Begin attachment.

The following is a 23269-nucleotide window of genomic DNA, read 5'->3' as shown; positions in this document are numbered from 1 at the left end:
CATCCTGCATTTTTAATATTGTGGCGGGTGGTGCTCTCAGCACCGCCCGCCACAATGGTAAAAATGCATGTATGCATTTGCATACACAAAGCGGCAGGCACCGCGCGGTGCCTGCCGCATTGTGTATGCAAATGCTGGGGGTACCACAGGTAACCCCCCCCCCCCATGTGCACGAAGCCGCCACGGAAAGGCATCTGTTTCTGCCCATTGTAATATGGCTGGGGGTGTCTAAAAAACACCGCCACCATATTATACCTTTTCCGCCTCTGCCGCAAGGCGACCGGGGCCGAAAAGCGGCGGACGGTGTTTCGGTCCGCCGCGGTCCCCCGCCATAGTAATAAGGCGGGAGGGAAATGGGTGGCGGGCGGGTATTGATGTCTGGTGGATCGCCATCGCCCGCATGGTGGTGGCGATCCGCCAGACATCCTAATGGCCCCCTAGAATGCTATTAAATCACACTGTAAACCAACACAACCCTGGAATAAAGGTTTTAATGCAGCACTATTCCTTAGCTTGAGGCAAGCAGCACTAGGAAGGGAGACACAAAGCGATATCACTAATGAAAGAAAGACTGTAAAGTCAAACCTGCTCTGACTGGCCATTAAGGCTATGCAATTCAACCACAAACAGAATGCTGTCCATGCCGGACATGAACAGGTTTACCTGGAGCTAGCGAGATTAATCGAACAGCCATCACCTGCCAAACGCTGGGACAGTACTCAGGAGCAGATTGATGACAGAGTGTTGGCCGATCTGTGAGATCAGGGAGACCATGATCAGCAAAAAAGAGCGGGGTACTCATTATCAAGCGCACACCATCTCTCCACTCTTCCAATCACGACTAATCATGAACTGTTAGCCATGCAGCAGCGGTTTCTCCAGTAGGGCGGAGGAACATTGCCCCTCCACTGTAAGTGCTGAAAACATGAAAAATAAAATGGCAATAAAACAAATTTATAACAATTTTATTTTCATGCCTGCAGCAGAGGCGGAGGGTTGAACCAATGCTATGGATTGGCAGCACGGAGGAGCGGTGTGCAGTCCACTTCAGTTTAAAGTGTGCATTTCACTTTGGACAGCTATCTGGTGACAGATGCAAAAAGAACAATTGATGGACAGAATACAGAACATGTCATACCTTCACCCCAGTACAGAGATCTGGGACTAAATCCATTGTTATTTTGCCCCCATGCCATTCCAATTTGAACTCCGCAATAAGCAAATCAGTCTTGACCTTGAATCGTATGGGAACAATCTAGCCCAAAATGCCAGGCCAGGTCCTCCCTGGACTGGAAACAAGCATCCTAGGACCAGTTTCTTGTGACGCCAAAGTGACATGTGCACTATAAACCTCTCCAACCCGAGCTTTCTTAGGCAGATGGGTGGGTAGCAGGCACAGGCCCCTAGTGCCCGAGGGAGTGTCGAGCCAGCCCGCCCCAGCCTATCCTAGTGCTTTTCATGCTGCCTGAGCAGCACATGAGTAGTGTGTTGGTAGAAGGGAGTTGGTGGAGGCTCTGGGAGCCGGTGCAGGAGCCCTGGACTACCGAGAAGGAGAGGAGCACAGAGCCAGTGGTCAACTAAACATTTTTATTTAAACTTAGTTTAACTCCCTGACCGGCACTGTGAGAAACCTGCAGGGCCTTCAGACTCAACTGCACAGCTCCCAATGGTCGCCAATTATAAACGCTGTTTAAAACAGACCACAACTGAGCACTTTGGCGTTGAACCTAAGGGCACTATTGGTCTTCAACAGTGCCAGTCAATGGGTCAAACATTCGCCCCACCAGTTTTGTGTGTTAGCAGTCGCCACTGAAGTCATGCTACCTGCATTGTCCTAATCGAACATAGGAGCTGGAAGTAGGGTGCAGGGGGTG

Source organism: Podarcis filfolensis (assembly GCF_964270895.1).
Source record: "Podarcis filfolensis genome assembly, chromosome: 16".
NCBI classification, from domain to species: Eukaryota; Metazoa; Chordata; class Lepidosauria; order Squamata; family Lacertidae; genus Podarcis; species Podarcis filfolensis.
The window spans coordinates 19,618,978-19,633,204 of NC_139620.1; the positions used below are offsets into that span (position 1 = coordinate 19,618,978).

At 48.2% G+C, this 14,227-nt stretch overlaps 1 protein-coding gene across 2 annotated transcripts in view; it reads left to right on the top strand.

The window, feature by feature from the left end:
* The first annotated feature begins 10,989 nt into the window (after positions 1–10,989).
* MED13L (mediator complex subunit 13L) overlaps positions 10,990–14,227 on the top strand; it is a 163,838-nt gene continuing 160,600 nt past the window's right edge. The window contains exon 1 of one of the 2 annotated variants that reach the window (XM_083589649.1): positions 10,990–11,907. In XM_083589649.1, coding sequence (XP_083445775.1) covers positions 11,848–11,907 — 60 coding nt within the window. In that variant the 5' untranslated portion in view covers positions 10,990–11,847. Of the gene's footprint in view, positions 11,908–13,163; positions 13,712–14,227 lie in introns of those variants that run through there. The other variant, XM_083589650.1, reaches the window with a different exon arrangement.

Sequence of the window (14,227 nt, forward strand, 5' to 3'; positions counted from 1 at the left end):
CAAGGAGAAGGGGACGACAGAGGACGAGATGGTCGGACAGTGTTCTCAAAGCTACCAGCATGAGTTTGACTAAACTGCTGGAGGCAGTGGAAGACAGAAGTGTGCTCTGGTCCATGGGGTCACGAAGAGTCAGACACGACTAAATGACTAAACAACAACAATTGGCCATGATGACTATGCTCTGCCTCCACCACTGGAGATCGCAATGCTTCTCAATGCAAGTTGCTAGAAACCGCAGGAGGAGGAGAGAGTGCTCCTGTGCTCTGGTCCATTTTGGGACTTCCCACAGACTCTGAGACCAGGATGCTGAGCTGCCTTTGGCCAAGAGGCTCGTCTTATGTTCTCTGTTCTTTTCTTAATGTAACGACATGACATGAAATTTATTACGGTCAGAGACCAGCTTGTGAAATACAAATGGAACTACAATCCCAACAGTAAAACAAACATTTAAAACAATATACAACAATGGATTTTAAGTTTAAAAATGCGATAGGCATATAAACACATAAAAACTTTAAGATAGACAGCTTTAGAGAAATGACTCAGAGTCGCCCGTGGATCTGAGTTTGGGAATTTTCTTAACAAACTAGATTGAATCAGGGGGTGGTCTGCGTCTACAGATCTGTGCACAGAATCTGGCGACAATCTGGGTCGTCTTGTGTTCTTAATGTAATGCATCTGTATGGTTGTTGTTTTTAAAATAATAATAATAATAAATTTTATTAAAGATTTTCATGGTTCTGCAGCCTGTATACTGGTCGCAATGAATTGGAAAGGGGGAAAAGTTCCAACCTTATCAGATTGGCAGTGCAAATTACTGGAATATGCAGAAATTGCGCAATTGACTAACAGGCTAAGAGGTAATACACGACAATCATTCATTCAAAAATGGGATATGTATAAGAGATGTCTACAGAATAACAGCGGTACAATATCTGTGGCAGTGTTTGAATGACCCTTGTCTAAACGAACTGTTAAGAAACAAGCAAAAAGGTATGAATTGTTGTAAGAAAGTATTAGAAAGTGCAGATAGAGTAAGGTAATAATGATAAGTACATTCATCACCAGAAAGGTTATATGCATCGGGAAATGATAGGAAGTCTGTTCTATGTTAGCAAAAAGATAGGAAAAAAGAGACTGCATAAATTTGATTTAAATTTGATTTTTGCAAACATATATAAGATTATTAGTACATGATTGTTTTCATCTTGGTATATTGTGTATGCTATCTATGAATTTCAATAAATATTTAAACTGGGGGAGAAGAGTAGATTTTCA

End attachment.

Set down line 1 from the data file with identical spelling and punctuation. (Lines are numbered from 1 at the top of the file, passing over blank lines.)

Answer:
The following is a 23269-nucleotide window of genomic DNA, read 5'->3' as shown; positions in this document are numbered from 1 at the left end: